Making the right decisions about your card can help improve your finances in the long run.
- Credit cards can help you earn rewards and build credit.
- Getting your first card can be tricky.
- A co-signer may be able to help you get a card, and secured cards are also an option.
Credit cards can be a great tool to help you build credit by giving you the opportunity to show that you can pay your bills on time. If you get a rewards credit card, you can also benefit from all the spending you do by earning miles or points that you can use for travel or merchandise or get cash back.
While there are many good reasons to open a credit card, it can be tricky to get your first card, especially if you don’t have much credit, as card companies will check your credit score. Here are four tips to help make sure you can open a card and get the right one for your needs.
1. Consider a cosigner
Sometimes credit card companies will be reluctant to give you your first credit card because they have no way of knowing if you’ll pay responsibly. If you want the widest variety of card options for your first credit card, it’s worth considering getting someone to co-sign.
A cosigner agrees to share the legal responsibility for making payments, so card issuers won’t have to worry as much about your default. If you can get someone with good credit to be your co-signer, you should be able to get approved for almost any credit card because the card issuer will have a fallback option if you don’t pay as promised.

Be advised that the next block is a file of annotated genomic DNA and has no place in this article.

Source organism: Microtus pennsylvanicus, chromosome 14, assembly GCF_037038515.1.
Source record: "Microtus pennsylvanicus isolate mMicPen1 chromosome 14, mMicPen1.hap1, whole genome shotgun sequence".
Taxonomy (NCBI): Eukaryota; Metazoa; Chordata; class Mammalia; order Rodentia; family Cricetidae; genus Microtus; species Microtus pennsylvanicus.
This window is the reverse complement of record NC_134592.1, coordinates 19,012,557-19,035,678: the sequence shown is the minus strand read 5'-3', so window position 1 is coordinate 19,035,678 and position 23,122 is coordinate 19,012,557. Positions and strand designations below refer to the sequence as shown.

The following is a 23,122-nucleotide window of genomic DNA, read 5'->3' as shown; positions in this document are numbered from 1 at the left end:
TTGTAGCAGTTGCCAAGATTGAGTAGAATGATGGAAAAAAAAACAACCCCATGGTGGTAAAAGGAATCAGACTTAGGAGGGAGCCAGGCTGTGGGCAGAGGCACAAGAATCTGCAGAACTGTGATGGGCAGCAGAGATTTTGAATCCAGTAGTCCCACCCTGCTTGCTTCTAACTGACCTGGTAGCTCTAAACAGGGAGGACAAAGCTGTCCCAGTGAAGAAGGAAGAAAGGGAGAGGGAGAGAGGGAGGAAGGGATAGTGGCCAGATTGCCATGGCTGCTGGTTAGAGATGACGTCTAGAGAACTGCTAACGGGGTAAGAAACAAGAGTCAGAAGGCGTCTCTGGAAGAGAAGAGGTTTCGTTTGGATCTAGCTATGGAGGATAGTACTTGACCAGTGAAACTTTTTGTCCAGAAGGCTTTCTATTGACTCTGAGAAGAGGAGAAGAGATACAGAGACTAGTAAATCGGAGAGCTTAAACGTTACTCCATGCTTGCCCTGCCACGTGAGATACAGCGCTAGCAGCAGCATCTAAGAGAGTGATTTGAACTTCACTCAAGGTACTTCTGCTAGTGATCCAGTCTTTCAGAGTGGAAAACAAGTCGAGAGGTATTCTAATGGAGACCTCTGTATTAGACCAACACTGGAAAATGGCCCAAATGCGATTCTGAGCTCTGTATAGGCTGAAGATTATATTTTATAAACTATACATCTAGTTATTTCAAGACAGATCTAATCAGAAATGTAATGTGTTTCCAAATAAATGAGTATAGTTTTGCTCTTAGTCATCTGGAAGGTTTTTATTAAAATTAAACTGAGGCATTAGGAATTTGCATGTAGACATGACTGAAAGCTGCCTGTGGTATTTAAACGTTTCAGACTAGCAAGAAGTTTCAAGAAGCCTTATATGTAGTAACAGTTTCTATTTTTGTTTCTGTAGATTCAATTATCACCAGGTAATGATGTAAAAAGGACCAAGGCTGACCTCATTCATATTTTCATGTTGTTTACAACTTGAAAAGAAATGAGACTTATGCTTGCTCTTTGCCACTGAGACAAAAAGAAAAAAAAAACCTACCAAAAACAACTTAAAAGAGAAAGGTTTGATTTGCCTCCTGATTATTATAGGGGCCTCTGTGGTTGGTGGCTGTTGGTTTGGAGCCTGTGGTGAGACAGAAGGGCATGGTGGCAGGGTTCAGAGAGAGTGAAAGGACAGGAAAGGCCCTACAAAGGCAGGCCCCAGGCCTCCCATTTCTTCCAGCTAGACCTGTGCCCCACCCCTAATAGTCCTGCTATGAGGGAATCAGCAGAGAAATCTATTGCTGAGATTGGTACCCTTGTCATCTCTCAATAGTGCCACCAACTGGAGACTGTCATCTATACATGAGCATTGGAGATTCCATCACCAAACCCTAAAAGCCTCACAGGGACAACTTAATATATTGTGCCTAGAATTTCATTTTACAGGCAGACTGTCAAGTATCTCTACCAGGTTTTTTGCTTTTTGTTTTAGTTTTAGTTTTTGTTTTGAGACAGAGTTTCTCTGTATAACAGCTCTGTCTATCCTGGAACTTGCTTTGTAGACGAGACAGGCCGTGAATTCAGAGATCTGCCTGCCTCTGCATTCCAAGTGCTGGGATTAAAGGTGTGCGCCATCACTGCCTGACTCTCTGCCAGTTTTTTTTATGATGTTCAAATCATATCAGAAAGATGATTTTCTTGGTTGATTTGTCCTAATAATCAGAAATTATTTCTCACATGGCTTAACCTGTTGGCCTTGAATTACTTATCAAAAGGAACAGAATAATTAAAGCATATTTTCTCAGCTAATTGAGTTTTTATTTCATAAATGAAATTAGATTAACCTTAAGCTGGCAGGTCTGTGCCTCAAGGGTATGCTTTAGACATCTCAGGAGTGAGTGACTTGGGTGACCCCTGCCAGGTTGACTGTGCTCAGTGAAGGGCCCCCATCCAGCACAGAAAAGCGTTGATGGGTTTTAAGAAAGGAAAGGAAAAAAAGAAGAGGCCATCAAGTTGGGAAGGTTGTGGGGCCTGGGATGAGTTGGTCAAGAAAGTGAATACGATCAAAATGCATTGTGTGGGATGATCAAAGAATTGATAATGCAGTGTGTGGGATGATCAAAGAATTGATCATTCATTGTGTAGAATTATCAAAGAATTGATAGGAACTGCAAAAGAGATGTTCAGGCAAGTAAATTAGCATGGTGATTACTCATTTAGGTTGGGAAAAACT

Just make sure you pay your bills if you go this route, otherwise your co-signer could be in hot water and your late payments or non-payment could damage your good credit.
2. Look into secured cards
If you can’t or don’t want to get a cosigner, a secured card might be the perfect choice for your first credit card. Secured cards require you to make a deposit equal to your line of credit. So, for example, you would have to deposit $500 to get a credit card with a $500 line of credit.
Card issuers will allow almost anyone to get a secured card as there is no risk to them that they could garnish your deposit if you do not meet your payment obligations. But you can build credit with one, since your payments will be reported to the credit bureaus.
Over time, many secured cards can become unsecured, so this is a good way to get a foot in the door and start being able to borrow.
3. Beware of fees
Chances are you don’t want a card with high fees for your first credit card. Sometimes it’s smart to pay an annual fee if doing so gives you access to a generous rewards program or great perks for cardholders. But when you’re just starting to build credit and get your finances in order, you may not spend enough on your card to justify paying an annual fee for it.
4. Research rewards programs
Finally, you’ll want to research the rewards programs that the different cards offer. If you can find and get approved for a card that offers extra rewards for the things you spend the most on, you can lower the actual cost of all your purchases.
By considering these four tips, you should hopefully find a great card. Just remember, credit cards have high interest rates, so you’ll want to use them responsibly, avoid carrying a balance, and always pay your card on time, no matter which card you end up signing up for.
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